In the DDI mode, both the atrium and the ventricle are sensed [1]. DDI mode may be useful when atrial tachyarrhythmias are inappropriately tracked to the ventricle by a DDD mode resulting in fast paced ventricular rates [1]. The DDI pacing mode is also an optimal programmation for the paroxysmal syncopal carotid sinus syndrome. Otherwise, both DDI and DDD modes are more suitable than VVI mode especially for those patients with paroxysmal-persistent atrial fibrillation because atrial sensing allows to evaluate the burden of atrial fibrillation in a specific period. However, during atrial fibrillation, some atrial beats may be undersensed and the present report shows that DDI pacing mode might indirectly induce ventricular tachyarrhythmias in the setting of ventricular stimulation during the vulnerable repolarization period of a "not-detected" ventricular intrinsic beat. In this case, it might be useful to program the device activating the "Smart" blanking algorithm or shortening fixed values of ventricular blanking period in order to promote R-wave detection during ventricular blanking period following atrial pacing. Alternatively, it might be also useful to increase the atrial sensitivity in order to avoid the atrial undersensing during atrial fibrillation. Another possible strategy may be also adjust AV intervals in order to delay a possible following ventricular stimulus avoiding the vulnerable repolarization period. Also the DDD mode might potentially trigger ventricular arrhythmias in the same way of DDI mode; however, the autoswitch pacing mode into VVI during atrial fibrillation is able to avoid this potential arrhythmogenic risk.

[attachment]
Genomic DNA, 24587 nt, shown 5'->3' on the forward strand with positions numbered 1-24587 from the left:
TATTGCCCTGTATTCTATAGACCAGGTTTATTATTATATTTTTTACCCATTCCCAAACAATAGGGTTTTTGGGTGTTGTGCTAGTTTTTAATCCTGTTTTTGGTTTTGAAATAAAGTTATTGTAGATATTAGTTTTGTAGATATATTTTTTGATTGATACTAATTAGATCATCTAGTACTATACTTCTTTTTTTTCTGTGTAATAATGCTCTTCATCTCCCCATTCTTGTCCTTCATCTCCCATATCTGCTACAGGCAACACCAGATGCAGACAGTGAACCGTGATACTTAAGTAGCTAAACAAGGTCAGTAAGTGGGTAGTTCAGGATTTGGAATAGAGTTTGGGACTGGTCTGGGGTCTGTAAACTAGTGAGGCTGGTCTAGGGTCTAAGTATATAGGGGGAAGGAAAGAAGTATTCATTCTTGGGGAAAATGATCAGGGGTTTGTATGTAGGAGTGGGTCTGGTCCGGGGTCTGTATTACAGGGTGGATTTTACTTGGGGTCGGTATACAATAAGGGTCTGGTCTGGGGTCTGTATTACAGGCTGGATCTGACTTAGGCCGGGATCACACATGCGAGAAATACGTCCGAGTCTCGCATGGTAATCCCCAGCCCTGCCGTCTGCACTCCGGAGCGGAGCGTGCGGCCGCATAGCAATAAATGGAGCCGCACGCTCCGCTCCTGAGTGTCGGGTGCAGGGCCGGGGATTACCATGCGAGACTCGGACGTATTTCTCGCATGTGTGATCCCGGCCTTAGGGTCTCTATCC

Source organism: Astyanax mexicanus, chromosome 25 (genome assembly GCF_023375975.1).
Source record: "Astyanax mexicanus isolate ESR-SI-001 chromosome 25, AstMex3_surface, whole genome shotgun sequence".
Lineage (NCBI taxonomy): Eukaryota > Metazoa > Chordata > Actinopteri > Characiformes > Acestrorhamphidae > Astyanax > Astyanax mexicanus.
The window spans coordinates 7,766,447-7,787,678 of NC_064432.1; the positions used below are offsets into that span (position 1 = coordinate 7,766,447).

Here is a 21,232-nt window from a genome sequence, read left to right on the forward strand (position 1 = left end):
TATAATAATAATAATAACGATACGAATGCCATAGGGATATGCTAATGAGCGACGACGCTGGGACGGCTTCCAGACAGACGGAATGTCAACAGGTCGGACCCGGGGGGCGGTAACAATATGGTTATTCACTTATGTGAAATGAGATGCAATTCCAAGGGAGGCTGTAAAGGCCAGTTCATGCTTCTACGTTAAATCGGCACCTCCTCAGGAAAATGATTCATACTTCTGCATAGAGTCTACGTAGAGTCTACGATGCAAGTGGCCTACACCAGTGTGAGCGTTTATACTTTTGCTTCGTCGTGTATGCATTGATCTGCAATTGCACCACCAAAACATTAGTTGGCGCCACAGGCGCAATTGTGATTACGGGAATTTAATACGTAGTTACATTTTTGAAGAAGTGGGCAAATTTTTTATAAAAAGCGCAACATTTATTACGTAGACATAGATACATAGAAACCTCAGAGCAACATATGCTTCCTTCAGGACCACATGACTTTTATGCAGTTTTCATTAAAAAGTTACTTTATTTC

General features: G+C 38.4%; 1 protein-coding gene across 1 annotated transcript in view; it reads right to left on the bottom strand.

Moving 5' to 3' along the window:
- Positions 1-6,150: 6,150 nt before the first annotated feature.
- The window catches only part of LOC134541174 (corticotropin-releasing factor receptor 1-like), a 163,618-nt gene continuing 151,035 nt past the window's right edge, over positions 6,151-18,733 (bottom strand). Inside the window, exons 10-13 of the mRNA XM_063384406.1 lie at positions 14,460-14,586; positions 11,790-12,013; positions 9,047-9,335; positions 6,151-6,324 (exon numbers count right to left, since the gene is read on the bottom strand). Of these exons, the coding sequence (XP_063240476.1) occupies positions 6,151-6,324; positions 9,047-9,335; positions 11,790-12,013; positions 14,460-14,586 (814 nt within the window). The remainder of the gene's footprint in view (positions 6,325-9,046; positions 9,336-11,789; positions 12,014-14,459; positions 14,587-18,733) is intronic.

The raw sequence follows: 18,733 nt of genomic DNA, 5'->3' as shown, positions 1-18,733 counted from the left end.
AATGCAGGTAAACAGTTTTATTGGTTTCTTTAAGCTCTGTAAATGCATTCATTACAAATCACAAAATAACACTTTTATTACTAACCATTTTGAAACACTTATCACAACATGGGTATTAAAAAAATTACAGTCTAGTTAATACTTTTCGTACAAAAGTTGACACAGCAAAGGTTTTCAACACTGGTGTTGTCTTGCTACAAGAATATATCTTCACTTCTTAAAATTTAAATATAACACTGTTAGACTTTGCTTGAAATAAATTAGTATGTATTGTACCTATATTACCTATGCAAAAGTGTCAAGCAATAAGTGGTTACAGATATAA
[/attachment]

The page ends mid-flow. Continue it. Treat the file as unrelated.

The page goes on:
In conclusion, this potential arrhythmogenic phenomenon should be considered when programming a device in DDI or DDD pacing mode in patients with atrial fibrillation, especially in patients with pacemaker devices which are not able to treat life-threatening arrhythmias.

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    Figure 1

    A: The picture shows intracardiac EGMs with the onset and the termination of the non-sustained ventricular tachycardia (arrow). B: The enlargement shows the precise mechanism responsible for the development of ventricular tachycardia. A paced atrial beat (red circle) following some undersensed atrial beats, during atrial fibrillation, began a ventricular blanking period; during this time interval, an intrinsic ventricular depolarization occurred and was not detected by the device. So, the following ventricular stimulation (blue circle) was delivered during the vulnerable T-wave of “not-detected” ventricular intrinsic beat triggering a run of ventricular tachycardia.